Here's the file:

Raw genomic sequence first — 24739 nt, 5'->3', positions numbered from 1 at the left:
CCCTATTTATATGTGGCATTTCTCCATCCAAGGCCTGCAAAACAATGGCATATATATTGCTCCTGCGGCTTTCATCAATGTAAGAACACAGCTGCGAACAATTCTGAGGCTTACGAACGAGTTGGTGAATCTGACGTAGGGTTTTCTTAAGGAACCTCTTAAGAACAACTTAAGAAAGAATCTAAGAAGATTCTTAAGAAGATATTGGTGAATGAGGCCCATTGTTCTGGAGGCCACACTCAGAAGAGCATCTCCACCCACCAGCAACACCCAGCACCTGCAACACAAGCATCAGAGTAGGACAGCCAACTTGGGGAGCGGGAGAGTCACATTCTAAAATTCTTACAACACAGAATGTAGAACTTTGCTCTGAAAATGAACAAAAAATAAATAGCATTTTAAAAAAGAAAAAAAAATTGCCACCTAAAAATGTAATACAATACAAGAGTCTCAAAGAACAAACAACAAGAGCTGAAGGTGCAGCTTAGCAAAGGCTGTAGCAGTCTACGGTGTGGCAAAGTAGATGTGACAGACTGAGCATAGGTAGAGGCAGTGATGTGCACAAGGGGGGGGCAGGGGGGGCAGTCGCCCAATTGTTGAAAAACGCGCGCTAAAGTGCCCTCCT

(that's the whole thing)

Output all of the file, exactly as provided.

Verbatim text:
Raw genomic sequence first — 24739 nt, 5'->3', positions numbered from 1 at the left:
CCCTATTTATATGTGGCATTTCTCCATCCAAGGCCTGCAAAACAATGGCATATATATTGCTCCTGCGGCTTTCATCAATGTAAGAACACAGCTGCGAACAATTCTGAGGCTTACGAACGAGTTGGTGAATCTGACGTAGGGTTTTCTTAAGGAACCTCTTAAGAACAACTTAAGAAAGAATCTAAGAAGATTCTTAAGAAGATATTGGTGAATGAGGCCCATTGTTCTGGAGGCCACACTCAGAAGAGCATCTCCACCCACCAGCAACACCCAGCACCTGCAACACAAGCATCAGAGTAGGACAGCCAACTTGGGGAGCGGGAGAGTCACATTCTAAAATTCTTACAACACAGAATGTAGAACTTTGCTCTGAAAATGAACAAAAAATAAATAGCATTTTAAAAAAGAAAAAAAAATTGCCACCTAAAAATGTAATACAATACAAGAGTCTCAAAGAACAAACAACAAGAGCTGAAGGTGCAGCTTAGCAAAGGCTGTAGCAGTCTACGGTGTGGCAAAGTAGATGTGACAGACTGAGCATAGGTAGAGGCAGTGATGTGCACAAGGGGGGGGCAGGGGGGGCAGTCGCCCAATTGTTGAAAAACGCGCGCTAAAGTGCCCTCCT